Proxmire: Weakened by Retirement Announcement or Stronger Than Ever?
WASHINGTON (AP) _ Senate Banking Committee Chairman William Proxmire is, according to two views, either a lame duck who shouldn’t have announced his retirement so soon or a strong chairman who will be stronger than ever.
″There are two schools of thought,″ says Bert Ely, a banking analyst in Alexandria, Va.
″Some say he’s a lame duck and that’s going to hurt him and others say the Senate will give him what he wants in recognition of his 30 years of service,″ Ely said in an interview last week.
Proxmire, 71, cited his age in announcing Thursday that he will not seek a sixth term in 1988.
Mark Clark, senior vice president of the U.S. League of Savings Institutions, said Proxmire’s influence is unlikely to fade soon.
″It seems to me it would be a bit too risky to count on being able to strike a better deal (after Proxmire retires) for anyone to figure he didn’t have to pay attention to what the chairman was trying to do,″ Clark said.
But a House banking committee source, who asked not to be identified, said the Wisconsin Democrat’s status as a lame duck will tempt senators who disagree with him to throw ″reopeners″ into legislation in the hope of striking a more favorable deal after Proxmire is gone.
″People on the Hill know you don’t get anything done right away. ... They can always put in a provision to stall things,″ the source said.
″The field is wide open now and the chemistry will change greatly. ... ″I’m suprised he announced his retirement. I would have kept it close to my vest until the last minute.″
One of the chief issues facing the committee in the months ahead will be the question of allowing banks to expand into real estate brokering, insurance and securities underwriting.
Banking legislation signed three weeks ago by President Reagan put a moratorium on any changes in banking powers until March. That gives Congress six months to strike a compromise between those who say new powers are essential to the industry’s survival and those who believe allowing banks to branch into other areas would endanger deposits or be unfair to businesses not protected by federally backed insurance.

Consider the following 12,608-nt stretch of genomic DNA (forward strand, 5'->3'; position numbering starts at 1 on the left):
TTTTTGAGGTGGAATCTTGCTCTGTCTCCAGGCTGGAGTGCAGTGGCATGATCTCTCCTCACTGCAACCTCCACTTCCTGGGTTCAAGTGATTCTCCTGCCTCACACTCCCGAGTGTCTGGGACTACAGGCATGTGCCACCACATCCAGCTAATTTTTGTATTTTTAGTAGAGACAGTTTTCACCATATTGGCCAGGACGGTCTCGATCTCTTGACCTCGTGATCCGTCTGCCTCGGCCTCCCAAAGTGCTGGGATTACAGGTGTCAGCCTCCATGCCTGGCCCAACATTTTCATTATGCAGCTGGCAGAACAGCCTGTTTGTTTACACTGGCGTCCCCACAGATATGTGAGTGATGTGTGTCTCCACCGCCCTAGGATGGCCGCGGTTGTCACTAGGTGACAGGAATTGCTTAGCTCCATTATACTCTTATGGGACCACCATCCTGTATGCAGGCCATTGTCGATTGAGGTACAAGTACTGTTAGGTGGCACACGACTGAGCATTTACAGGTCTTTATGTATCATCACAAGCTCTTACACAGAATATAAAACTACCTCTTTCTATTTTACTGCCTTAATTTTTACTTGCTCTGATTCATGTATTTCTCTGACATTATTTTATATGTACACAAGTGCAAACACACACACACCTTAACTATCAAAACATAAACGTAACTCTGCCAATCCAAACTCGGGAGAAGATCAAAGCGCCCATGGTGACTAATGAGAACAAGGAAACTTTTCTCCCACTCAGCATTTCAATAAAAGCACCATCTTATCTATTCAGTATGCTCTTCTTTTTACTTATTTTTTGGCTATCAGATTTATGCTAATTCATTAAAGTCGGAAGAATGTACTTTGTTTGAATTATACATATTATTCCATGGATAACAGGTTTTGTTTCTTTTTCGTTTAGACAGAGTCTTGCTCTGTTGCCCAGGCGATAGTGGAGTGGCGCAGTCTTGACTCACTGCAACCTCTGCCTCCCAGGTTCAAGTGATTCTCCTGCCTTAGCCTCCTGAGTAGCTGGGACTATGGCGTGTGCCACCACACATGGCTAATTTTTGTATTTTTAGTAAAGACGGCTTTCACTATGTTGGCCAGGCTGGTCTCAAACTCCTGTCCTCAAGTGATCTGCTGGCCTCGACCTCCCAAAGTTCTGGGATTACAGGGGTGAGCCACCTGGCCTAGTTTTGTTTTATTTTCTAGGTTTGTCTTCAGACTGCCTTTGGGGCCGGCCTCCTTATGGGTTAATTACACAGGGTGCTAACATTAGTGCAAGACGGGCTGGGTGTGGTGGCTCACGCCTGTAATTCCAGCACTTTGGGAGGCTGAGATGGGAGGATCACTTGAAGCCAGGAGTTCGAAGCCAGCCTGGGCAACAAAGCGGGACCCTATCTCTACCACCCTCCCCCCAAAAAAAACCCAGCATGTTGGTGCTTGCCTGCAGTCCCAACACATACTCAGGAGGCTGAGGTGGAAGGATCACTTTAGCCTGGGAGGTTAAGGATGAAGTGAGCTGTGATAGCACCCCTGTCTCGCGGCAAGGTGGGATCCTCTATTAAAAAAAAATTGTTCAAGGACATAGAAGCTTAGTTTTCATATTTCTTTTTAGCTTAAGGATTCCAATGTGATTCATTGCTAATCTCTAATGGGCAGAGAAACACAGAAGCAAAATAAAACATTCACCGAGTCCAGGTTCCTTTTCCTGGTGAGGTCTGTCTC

Proxmire has said he will support some new powers for banks, but in general he has been one of the leading opponents of relaxing the barriers between banking and commerce as erected by the Depression-era Glass-Steagall Act.
″My sense is that in his heart of hearts he doesn’t want to see Glass- Steagall knocked off the books,″ Ely said. ″But we may see some tinkering. ... In some selective areas they will chew at the boundaries.″
Sen. Alan Cranston, D-Calif., is in line to chair the Banking Committee if Democrats maintain control of the Senate in the 1988 election. But to take over Banking, Cranston would have to give up the reins of the Veterans Affairs Committee.
After Cranston, the next-ranking Democrat is Sen. Donald Riegle, D-Mich., who served as top minority member of the committee from 1980 to 1986 when it was chaired by Republican Jake Garn of Utah.
Cranston, who is traveling in Asia, has been unavailable to comment since Proxmire’s announcement, according to his spokeswoman, Martha Phan.
Proxmire’s departure will leave not only the chairmanship of the Committee on Banking, Housing and Urban Affairs up for grabs, but also will vacate a senior seat on the powerful Appropriations Committee.
Only two senators - Democrat John Stennis of Mississippi and Republican Strom Thurmond of South Carolina - have served in the Senate longer than Proxmire.
The 86-year-old Stennis, Appropriations chairman, finishes his seventh six- year term in January 1989. Senate Majority Leader Robert Byrd, D-W.Va., follows on the committee’s seniority list but, by tradition, does not hold a chairmanship. Proxmire is next.
His retirement would leave Sen. Daniel Inouye, D-Hawaii, in line to head the committee, through which all spending bills must pass.
Cranston, who chairs Banking’s housing and urban affairs subcommittee, hasn’t been as active on banking issues as he has on housing, beyond looking out for his home state savings and loan institutions.
Riegle shares many of Proxmire’s views on securities issues and is co- sponsoring Proxmire’s bill to slow down hostile takeovers. However, he is viewed as leaning more strongly toward banking deregulation than Proxmire.
″Riegle is very close to the banking industry. ... The expansion of bank powers would have a better chance of seeing the light of day if Riegle has more say,″ the House committee source said.
Proxmire’s departure also will mean the loss of a strong advocate of community banks. In the recent banking legislation, Proxmire championed a provision - favored by Cranston - curbing limited service banks owned by large non-banking companies. He viewed them as a threat to small, locally owned banks.